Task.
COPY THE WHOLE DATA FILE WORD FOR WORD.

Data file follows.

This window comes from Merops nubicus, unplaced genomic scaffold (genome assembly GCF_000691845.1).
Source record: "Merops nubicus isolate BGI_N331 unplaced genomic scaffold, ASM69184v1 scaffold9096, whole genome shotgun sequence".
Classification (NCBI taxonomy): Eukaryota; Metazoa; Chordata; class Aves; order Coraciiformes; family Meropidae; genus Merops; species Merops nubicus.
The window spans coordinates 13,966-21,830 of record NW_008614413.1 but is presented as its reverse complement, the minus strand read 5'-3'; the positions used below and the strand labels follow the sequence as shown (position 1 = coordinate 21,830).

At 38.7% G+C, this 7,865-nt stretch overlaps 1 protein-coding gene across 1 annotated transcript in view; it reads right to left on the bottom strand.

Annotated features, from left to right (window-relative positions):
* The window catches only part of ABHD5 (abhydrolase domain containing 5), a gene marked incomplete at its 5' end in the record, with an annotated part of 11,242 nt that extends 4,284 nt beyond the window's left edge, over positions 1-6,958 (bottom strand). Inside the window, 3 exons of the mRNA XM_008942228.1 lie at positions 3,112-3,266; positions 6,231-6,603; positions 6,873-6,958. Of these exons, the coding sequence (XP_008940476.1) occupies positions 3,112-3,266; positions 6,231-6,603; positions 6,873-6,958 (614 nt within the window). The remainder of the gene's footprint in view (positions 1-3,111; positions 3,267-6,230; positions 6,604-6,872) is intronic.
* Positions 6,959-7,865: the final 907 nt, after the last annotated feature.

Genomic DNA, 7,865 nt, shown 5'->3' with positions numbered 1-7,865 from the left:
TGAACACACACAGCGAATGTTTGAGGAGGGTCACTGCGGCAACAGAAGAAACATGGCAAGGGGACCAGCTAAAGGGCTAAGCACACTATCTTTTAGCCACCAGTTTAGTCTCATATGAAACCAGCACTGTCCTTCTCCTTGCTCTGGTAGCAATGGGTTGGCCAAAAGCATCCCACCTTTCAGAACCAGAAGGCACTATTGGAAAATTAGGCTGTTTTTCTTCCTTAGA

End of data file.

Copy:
This window comes from Merops nubicus, unplaced genomic scaffold (genome assembly GCF_000691845.1).
Source record: "Merops nubicus isolate BGI_N331 unplaced genomic scaffold, ASM69184v1 scaffold9096, whole genome shotgun sequence".
Classification (NCBI taxonomy): Eukaryota; Metazoa; Chordata; class Aves; order Coraciiformes; family Meropidae; genus Merops; species Merops nubicus.
The window spans coordinates 13,966-21,830 of record NW_008614413.1 but is presented as its reverse complement, the minus strand read 5'-3'; the positions used below and the strand labels follow the sequence as shown (position 1 = coordinate 21,830).

At 38.7% G+C, this 7,865-nt stretch overlaps 1 protein-coding gene across 1 annotated transcript in view; it reads right to left on the bottom strand.

Annotated features, from left to right (window-relative positions):
* The window catches only part of ABHD5 (abhydrolase domain containing 5), a gene marked incomplete at its 5' end in the record, with an annotated part of 11,242 nt that extends 4,284 nt beyond the window's left edge, over positions 1-6,958 (bottom strand). Inside the window, 3 exons of the mRNA XM_008942228.1 lie at positions 3,112-3,266; positions 6,231-6,603; positions 6,873-6,958. Of these exons, the coding sequence (XP_008940476.1) occupies positions 3,112-3,266; positions 6,231-6,603; positions 6,873-6,958 (614 nt within the window). The remainder of the gene's footprint in view (positions 1-3,111; positions 3,267-6,230; positions 6,604-6,872) is intronic.
* Positions 6,959-7,865: the final 907 nt, after the last annotated feature.

Genomic DNA, 7,865 nt, shown 5'->3' with positions numbered 1-7,865 from the left:
TGAACACACACAGCGAATGTTTGAGGAGGGTCACTGCGGCAACAGAAGAAACATGGCAAGGGGACCAGCTAAAGGGCTAAGCACACTATCTTTTAGCCACCAGTTTAGTCTCATATGAAACCAGCACTGTCCTTCTCCTTGCTCTGGTAGCAATGGGTTGGCCAAAAGCATCCCACCTTTCAGAACCAGAAGGCACTATTGGAAAATTAGGCTGTTTTTCTTCCTTAGA